New-York

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New-York

 

Nickname: Empire State

State bird: Bluebird

State flower: Rose

Capital: Albany

Time: Eastern (GMT – 5)

The State: New York State can be divided into 11 holiday regions – New York City, Long Island, The Catskills, Capital-Saratoga, The Adirondacks, Finger Lakes, Thousand Islands-Seaway, Chautauqua-Allegheny, Central-Leatherstocking, Greater Niagara and Hudson Valley.


There is only one New York City. No other US metropolis even comes close to it in terms of population, diversity of culture, entertainment, business and commerce. Yet within a day’s drive, visitors can find fine beaches and seascapes; quiet, forested mountains; quaint, small towns; and plenty of historical sightseeing.
Long Island, a short train ride east of Manhattan, is the largest island adjoining the continental USA. A popular destination for native city dwellers, Long Island has recently been discovered by everyone else. It boasts some beautiful white sand beaches, as well as the celebrated seaside resort of Hamptons.


To the north of the city lie the Hudson River Valley and the resort area of The Catskills. Many visitors have compared the Hudson River with the Rhine – both feature busy boat traffic, dramatic cliffs, green hills and magnificent mansions. The Catskills, situated almost in New York City’s backyard, are among the State’s leading resort areas. A haven for outdoor enthusiasts, the region offers a range of activities including fishing and skiing, as well as some fascinating historical buildings.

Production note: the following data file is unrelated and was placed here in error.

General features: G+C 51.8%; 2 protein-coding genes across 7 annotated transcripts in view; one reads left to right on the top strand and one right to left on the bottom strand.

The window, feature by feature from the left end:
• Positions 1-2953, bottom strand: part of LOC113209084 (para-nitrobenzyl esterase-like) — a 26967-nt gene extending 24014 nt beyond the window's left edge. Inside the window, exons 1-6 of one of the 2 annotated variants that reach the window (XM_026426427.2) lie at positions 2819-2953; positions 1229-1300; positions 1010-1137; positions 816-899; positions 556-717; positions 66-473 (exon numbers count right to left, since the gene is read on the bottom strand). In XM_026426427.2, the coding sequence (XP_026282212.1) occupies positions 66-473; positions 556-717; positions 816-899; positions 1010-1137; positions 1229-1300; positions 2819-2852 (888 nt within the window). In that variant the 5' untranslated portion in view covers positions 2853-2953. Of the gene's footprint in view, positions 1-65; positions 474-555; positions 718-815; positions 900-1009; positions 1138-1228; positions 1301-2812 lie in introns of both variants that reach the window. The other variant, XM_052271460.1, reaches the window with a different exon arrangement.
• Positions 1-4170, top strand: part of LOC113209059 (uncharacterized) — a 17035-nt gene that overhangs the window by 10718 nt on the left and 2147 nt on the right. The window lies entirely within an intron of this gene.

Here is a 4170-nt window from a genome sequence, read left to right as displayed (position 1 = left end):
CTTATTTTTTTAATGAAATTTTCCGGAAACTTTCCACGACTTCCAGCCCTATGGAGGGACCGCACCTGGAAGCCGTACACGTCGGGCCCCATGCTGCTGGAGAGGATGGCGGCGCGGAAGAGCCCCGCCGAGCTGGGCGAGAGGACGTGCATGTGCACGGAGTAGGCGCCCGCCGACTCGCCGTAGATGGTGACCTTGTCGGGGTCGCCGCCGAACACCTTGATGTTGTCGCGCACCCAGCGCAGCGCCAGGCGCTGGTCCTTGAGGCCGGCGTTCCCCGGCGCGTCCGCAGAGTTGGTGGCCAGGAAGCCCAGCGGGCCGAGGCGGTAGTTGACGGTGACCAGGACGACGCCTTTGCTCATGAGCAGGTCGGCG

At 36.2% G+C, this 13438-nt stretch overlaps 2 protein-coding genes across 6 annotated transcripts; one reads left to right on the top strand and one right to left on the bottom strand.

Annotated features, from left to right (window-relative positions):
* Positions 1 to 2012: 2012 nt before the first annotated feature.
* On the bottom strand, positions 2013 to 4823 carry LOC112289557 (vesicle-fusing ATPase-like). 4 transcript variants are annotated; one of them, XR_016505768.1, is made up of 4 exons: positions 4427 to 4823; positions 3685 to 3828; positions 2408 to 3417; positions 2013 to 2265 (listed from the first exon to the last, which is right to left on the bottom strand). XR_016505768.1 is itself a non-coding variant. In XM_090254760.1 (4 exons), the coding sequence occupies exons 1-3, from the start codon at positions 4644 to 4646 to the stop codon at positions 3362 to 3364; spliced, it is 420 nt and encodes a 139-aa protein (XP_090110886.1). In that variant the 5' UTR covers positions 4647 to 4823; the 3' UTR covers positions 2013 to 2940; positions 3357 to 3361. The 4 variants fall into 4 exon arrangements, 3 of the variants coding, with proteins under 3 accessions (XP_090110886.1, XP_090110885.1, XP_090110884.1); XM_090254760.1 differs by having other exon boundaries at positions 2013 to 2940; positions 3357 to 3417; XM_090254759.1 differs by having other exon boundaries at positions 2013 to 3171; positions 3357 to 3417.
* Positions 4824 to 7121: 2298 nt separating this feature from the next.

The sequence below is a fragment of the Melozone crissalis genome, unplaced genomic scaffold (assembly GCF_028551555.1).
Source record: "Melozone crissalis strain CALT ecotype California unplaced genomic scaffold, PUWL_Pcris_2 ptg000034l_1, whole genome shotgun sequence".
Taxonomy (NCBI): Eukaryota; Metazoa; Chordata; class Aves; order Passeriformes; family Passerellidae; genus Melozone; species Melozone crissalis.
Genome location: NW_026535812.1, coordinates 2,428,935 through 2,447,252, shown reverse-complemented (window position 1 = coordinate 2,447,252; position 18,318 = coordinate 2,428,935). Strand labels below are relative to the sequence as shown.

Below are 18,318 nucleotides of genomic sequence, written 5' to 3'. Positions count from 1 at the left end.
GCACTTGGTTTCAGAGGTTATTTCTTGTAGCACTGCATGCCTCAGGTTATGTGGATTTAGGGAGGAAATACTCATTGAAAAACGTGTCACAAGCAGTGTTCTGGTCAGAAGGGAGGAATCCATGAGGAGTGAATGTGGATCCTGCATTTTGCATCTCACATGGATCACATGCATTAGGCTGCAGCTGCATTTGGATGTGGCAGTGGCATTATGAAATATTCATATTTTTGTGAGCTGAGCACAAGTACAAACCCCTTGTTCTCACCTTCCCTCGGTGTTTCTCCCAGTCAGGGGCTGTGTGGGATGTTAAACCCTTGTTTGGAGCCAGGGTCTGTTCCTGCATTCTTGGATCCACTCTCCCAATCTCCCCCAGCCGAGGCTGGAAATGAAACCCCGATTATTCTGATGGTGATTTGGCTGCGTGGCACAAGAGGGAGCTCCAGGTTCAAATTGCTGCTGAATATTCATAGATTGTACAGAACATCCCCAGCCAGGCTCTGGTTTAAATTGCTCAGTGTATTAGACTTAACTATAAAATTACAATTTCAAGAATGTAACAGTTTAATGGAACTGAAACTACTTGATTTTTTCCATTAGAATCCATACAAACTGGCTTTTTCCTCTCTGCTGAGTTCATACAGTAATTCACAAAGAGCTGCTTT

New York State’s capital, Albany, lies in the Capital-Saratoga region, north of the Hudson Valley. Its fine museums are among the oldest in the country. Saratoga Springs has been a leading spa and horse-racing centre since the late 1800s and is the ‘summer home away from home’ for the New York City Opera and Ballet and Philadelphia Orchestra.


The Finger Lakes region in Central New York is dotted with resorts, campsites, water recreation areas, fine lakes and woodland scenery. Gouged into the land by the action of prehistoric glaciers, 11 slender lakes extend from north to south like the fingers of a hand. The area used to be famous for the quality of its glass, and today is known as the State’s prime wine-producing region.


The Greater Niagara region is home to the State’s second-largest city, Buffalo, a major industrial centre with a strong sense of history. It is a good base from which to plan an excursion to the most celebrated natural attraction in New York State, the 56m (184ft) Niagara Falls, which can be visited on foot, by boat or by helicopter. The Niagara River flows north from Lake Erie to Lake Ontario, plunging down to form the celebrated falls in the process.


The lakes and rivers of the Chautauqua-Allegheny region offer a range of outdoor recreational activities. Visitors can also tour Amish communities, Native American reservations and wineries; the region is the largest grape-growing area outside California. The Adirondacks region is where James Fenimore Cooper set the action of his legendary novel, The Last of the Mohicans. Adirondack Park is the largest State park in the USA at 2.4 million hectares (6 million acres). The region is known for its woodland cabins, luxurious lakeside resort hotels and the prospect of canoeing, salmon fishing and big-game hunting.


The adjacent Thousand Islands-Seaway region offers a host of summer activities, including cruises among the many picturesque islands. More than 320km (200 miles) of spectacular coastline can be seen from the famous Seaway Trail byway, a scenic route stretching 700km (454 miles) past Lake Erie, the Niagara River, Lake Ontario and the St Lawrence River.


The Central-Leatherstocking region was once the USA’s western frontier, but is known today for its Native American memorials and sporting museums, including the National Baseball Hall of Fame at Cooperstown.